Author Article: Damini Kane

Hello author, on behalf of all the readers, we would like to discuss something about you and of course, your book as well.  This conversation will help reader to know more about you and your debut book.

Criticspace: Most welcome to Criticspcae, Author. We heartily congratulate you for being a published author. It’s really a great achievement. First thing, we would like to know about your basic info as a person, daily life, career so far and anything you would like to share about you with your readers.

Author: I’m a 23-year-old novelist with a keen interest in history (particularly Indian history). My novel, The Sunlight Plane, was launched at the Hyderabad Literary Festival in 2019. I am a winner of the Campus Diaries 25 Under 25, a national talent hunt that selected 25 people under the age of 25 in one of four categories: science and technology, design, photography, and writing—for which I was chosen. I have a Master’s degree from the University of Sussex in Migration Studies. Over the last year or so, I’ve taken an active interest in learning art (sketching and watercolour painting), and have recently also taken up the violin. Being actively creative is very important to me, and it’s one of the only ways I think life can be consistently interesting.

I have been featured in The Purple Breakfast Review, a literary journal in the UK, and the Lakeview Journal.  My short piece, ‘Aleppo’, was long-listed for the DNA Out Of Print Short Fiction contest. I also actively participate in poetry events across the city. Muse India has published my poems, The Foolish Dreams of Children/The Kite Maker and Coconut Curry in its Jan-Feb 2019 issue. I also mentor young writers with My Captain by the Climber, an organisation that has been recognized by the United Nations SDGs (Sustainable Development Goals) as one of the top 50 youth-led solutions in the world.

Criticspace: That’s really great; please tell us something about your journey of becoming an author. When you actually started writing and how was the circumstance? Did any person or situation influenced you to write your debut book or was it your childhood hobby of writing?

Author: I owe my writing to my parents. I started coming up with stories from the age of 6, and they were always extremely encouraging. Everyone in my family reads, so they were in a position to give me feedback and help me develop my craft.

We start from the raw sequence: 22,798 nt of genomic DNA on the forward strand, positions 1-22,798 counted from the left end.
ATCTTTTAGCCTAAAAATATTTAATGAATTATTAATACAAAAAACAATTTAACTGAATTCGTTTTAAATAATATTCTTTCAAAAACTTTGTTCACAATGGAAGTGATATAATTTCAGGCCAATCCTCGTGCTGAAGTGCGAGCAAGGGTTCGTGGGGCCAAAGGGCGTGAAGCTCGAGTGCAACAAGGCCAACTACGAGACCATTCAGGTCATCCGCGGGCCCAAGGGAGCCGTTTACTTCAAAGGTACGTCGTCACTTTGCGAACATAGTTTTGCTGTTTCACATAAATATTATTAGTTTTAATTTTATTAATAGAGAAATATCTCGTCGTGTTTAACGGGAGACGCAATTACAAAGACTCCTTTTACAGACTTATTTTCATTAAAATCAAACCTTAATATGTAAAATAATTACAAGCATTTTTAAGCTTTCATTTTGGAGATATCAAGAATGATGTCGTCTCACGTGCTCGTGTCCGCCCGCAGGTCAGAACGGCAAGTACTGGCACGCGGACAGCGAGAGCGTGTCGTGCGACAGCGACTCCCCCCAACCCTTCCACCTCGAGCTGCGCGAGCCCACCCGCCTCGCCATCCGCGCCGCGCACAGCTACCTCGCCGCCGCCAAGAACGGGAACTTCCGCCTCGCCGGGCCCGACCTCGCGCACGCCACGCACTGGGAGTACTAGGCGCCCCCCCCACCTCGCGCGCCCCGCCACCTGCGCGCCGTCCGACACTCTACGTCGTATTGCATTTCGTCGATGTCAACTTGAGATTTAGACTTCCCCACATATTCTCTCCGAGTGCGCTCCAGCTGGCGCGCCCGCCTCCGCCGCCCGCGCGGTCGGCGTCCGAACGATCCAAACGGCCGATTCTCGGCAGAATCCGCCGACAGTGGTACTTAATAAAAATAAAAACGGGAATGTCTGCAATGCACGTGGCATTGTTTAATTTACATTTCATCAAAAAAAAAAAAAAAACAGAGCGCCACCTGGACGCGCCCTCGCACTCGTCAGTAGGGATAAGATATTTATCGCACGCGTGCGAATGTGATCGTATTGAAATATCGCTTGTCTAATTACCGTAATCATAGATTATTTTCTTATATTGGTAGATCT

My book was inspired from an article I read in the BBC when I was in college. Those days, I used to read the news on my phone in the train when I was commuting to class. That’s when I read about Solar Impulse 2, a solar-powered plane that was circumnavigating the earth. I found the image of a real life ‘sunlight plane’ very evocative, and it sparked the idea for this novel.

Criticspace: Please tell the reader something about your book. What is your message to those readers who have still not read the book? Why they should pick it up for reading?

Author: My book is a story about two young boys in a very wealthy neighbourhood in Mumbai. It is a story of child abuse, bullying, and above all, friendship. I’m personally happy with the descriptions of the sky and the weather as metaphors, and I think this is a good book for everyone who likes an emotional story. I’m also extremely proud of the cover art for the book, which was designed for me by my best friend, Nivedita Sekhar.

Criticspace: And yes, the most important thing we would like to hear from you is what is your message to those new writers who have not yet started their journey of becoming an author? You have been their source of motivation, please convey your thoughts with them.

Author: I’ve mentored a lot of new writers and I’ve come to realise that many of them are not active readers. So the most important thing you have to do if you want to write, is to read widely. It is the surest way to improve your craft.

Criticspace: That’s really great! We wish you all good luck for your literature career.

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